Brings major know-how to 2017 Shaw Charity Classic
If this turned out to be a once-in-a-lifetime opportunity, a young and apparently wise-beyond-his-years Mark O’Meara wasn’t going to let a bunch of bogeys spoil the experience.
“I played in the Masters in 1980 as the U.S. Amateur champion. I was paired with Fuzzy Zoeller, who had won the Masters in 1979, and that was my very first major championship,” said a reminiscing O’Meara, who has booked a ticket to Calgary later this month to once again tee it up in the Shaw Charity Classic at Canyon Meadows.
“I didn’t play very well. I struggled. I think I shot 81-80 or something like that. Even though I was the U.S. Amateur champion at the time, I wasn’t that good, to be honest with you, compared to these kids today. I remember driving down Magnolia Lane on Friday when I was leaving the Masters, it was just my dad and I in the car, and he looked over and he goes, ‘Are you OK, Mark?’ I said, ‘Yeah, what’s wrong dad?’ He said, ‘Oh, I know you’re disappointed that you didn’t have the best week.’
“And I said, ‘Dad, a couple of things No. 1, I’m an amateur. I’m not that good. And No. 2, no matter what happens in my life, whether I make it as a professional golfer or I don’t, at least I got to play in the Masters one time.’
“And then 18 years later, at 41 years of age, there I stood on the 18th green in the final group with a putt to try to win the Masters, and somehow it went in. Next thing you know, I got the Green Jacket. Pretty cool.” Pretty cool, indeed. There has been a lot of chatter this week about the fact that Ernie Els and Phil Mickelson are sharing a special milestone — both logging their 100th major appearance at the PGA Championship at Quail Hollow.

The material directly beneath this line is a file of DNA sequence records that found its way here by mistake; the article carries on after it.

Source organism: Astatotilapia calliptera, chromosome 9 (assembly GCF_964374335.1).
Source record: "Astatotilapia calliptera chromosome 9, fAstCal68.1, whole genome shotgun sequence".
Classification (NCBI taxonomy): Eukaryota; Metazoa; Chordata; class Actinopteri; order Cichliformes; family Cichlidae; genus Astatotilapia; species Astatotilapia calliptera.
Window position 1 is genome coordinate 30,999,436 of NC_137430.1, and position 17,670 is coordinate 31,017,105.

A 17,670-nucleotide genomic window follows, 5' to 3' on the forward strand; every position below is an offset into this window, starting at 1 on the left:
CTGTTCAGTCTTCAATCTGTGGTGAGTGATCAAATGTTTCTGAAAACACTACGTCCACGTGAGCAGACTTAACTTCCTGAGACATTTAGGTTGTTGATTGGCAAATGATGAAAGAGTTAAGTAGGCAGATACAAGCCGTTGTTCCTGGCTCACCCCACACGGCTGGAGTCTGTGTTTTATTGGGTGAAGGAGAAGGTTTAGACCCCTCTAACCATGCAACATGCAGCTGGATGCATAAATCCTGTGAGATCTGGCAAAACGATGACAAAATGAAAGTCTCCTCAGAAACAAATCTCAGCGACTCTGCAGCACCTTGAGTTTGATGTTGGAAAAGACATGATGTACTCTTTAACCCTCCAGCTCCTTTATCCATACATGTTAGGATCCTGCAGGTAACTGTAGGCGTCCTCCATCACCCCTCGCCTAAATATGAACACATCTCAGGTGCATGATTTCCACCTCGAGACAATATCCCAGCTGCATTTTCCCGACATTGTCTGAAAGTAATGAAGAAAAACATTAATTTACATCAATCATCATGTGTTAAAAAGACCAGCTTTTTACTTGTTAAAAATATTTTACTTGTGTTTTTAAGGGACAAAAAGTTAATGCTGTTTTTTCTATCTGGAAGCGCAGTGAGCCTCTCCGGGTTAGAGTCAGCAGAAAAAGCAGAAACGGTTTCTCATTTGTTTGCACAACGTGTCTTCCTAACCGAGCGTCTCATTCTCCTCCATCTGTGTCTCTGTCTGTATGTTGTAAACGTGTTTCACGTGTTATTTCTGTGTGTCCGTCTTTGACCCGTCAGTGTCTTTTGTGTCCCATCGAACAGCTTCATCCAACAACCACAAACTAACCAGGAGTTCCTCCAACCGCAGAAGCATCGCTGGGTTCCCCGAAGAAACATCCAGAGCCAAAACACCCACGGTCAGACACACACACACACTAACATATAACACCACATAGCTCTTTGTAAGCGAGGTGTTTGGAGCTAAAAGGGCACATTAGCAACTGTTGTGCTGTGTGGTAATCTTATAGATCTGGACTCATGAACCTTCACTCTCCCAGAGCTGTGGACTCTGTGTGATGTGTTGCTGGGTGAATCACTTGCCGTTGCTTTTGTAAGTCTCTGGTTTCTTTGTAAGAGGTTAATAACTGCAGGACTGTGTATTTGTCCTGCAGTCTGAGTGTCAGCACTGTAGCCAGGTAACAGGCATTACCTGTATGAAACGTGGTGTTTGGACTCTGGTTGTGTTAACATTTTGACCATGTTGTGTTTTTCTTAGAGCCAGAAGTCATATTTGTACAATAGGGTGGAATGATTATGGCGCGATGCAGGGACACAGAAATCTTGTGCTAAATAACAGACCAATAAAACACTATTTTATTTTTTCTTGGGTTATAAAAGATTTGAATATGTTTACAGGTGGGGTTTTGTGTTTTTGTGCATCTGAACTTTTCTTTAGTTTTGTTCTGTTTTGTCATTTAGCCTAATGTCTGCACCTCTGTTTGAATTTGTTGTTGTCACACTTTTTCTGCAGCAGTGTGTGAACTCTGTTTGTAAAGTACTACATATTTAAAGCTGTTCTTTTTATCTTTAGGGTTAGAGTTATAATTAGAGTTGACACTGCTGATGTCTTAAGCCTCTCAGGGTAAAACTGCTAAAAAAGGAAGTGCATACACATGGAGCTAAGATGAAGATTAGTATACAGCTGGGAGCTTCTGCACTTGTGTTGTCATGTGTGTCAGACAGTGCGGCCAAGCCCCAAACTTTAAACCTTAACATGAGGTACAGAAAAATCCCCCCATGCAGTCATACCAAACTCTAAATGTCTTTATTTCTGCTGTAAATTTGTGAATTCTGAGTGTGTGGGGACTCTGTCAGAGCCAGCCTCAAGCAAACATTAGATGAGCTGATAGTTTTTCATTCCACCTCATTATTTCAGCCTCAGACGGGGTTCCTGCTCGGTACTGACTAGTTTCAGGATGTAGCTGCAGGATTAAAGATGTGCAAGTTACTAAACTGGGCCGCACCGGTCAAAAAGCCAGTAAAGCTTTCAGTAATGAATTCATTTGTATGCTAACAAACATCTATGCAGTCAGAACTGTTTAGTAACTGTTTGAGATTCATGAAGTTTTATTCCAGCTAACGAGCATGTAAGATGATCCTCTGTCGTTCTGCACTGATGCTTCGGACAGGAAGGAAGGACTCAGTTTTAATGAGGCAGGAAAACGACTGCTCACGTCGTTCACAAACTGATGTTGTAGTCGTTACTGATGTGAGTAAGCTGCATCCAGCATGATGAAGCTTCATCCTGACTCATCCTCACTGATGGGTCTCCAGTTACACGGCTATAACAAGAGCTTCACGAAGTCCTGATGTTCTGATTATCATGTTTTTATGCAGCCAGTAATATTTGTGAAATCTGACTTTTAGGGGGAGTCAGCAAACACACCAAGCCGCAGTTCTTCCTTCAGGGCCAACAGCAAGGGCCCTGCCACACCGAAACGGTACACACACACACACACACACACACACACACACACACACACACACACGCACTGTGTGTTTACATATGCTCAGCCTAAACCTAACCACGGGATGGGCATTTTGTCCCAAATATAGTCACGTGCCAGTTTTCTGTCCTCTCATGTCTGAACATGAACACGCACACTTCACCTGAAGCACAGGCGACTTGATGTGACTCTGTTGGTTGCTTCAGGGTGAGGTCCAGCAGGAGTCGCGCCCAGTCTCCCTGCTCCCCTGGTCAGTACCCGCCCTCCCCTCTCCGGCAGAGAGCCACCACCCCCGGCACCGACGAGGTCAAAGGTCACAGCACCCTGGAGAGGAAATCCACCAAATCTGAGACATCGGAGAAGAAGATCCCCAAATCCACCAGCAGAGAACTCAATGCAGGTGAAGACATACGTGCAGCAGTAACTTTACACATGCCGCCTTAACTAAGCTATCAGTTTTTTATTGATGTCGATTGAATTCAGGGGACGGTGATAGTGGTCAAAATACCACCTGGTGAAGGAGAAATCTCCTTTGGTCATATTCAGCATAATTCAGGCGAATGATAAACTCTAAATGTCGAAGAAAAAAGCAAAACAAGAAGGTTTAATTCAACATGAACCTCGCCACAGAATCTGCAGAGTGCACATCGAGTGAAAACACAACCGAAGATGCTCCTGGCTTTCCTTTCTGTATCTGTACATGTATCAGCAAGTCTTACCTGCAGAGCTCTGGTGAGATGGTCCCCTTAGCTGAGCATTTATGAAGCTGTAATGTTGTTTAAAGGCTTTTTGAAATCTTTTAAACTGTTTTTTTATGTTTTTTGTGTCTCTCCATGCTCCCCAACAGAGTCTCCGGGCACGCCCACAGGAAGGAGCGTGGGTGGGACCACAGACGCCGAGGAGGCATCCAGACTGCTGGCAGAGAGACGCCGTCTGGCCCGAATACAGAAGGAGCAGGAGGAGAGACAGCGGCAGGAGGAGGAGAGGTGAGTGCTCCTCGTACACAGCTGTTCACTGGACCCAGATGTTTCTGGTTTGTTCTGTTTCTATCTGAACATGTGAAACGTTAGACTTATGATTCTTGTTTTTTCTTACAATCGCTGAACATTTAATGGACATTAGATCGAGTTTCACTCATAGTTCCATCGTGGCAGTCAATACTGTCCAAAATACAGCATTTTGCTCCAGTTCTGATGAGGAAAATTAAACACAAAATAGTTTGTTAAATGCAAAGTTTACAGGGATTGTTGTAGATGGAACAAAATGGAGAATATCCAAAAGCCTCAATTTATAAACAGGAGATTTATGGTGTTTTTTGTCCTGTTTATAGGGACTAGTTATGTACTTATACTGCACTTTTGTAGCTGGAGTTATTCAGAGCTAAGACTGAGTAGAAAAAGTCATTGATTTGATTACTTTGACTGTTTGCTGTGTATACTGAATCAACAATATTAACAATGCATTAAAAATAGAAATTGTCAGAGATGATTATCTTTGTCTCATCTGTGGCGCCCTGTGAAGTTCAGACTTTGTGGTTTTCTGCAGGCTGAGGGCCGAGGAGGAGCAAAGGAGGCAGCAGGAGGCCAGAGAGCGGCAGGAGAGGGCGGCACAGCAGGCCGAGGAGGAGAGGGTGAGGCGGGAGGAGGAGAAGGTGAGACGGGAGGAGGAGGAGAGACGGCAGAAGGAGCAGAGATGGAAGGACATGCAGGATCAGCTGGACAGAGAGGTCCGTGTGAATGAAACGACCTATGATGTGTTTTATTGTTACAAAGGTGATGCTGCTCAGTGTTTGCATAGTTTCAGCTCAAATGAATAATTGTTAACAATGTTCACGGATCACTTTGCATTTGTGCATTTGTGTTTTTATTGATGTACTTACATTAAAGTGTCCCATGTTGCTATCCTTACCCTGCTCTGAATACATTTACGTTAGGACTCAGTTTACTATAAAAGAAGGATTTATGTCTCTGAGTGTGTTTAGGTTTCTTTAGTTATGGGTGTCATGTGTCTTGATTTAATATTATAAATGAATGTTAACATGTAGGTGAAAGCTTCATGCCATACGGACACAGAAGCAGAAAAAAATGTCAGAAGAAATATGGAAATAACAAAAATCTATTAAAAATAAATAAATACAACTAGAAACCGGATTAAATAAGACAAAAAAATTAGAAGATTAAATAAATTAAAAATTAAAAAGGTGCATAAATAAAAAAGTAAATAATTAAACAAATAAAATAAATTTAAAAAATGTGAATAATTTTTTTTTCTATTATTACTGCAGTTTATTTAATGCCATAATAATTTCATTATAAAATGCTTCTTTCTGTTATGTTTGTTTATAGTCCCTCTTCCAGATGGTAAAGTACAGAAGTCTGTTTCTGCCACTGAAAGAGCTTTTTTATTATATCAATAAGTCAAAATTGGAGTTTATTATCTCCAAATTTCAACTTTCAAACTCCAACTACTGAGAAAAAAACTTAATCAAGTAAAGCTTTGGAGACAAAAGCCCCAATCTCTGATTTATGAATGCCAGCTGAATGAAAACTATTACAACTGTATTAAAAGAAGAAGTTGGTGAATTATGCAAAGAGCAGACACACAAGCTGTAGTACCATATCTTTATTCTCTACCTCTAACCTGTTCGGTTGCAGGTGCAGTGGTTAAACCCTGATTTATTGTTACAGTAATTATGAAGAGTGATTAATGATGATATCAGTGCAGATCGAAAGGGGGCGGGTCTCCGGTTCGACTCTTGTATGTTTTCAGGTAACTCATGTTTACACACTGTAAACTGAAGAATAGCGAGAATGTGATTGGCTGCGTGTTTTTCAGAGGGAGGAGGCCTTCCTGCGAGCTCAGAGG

Only a dozen others have achieved that feat.
O’Meara, who also triumphed at the 1998 British Open and is now a mainstay on the PGA Tour Champions circuit and deservingly enshrined in the World Golf Hall of Fame, is among them.
Also on that list? Jack Nicklaus, Gary Player, Tom Watson, Arnold Palmer, Raymond Floyd, Sam Snead, Ben Crenshaw, Gene Sarazen, Tom Kite, Bernhard Langer and Nick Faldo. Impressive company. “And it’s just as special today as it was when I played my very first major championship,” said the 60-year-old O’Meara, who played the Masters and British Open again this year but missed the cut in both.
Shaw Charity Classic organizers continued to bolster their field Friday with eight more additions for the Sept. 1-3 showdown, a list that is headlined by O’Meara and fellow major winners Craig Stadler (1982 Masters), Bob Tway (1986 PGA Championship) and Jeff Sluman (1988 PGA Championship).
Billy Andrade, Woody Austin, Jay Haas and Billy Mayfair have also confirmed their attendance for the fifth-anniversary instalment of the senior shootout at Canyon Meadows.
They join a star-studded cast that already included Faldo, Fred Couples, Miguel Angel Jimenez, Colin Montgomerie, Jose Maria Olazabal and Vijay Singh.
Dating back to that initial drive down Magnolia Lane in 1980, O’Meara has totalled 102 starts in the PGA Tour’s four majors, highlighted by his victories at both Augusta National and Royal Birkdale in 1998.
“That was just a dream year. That was kind of the icing on the cake for me in my career,” said O’Meara, whose stellar resume includes 16 trophy presentations on the PGA Tour and a Player of the Year nod in 1998.
“No matter what happened after that, I’d gone way above what I ever thought I was going to achieve as a professional golfer.”
What’s amazing is that nearly two decades after that self-described ‘dream year,’ he’s still working his dream job.
“I’ve played 37 years as a professional golfer now and at 60 years of age, there is no other sport that really enables you to have that opportunity,” O’Meara said. “You have to look at the longevity of someone who plays the game of golf and has their ups and downs and has their moments of great triumph and a lot of defeats. I mean, you lose a lot in the game of golf, unfortunately. But that’s what makes it so special — the fact that you can keep trying, keep trying to get better, no matter what age you are.
“That’s something that I know I feel fortunate about. I look at my career, as a young guy starting out back in 1980 with my Volkswagen Rabbit and pretty much no money. And here we are in 2017 and I’m still trying to figure out how to get better, how to play better. That’s what is so cool about golf.” @WesGilbertson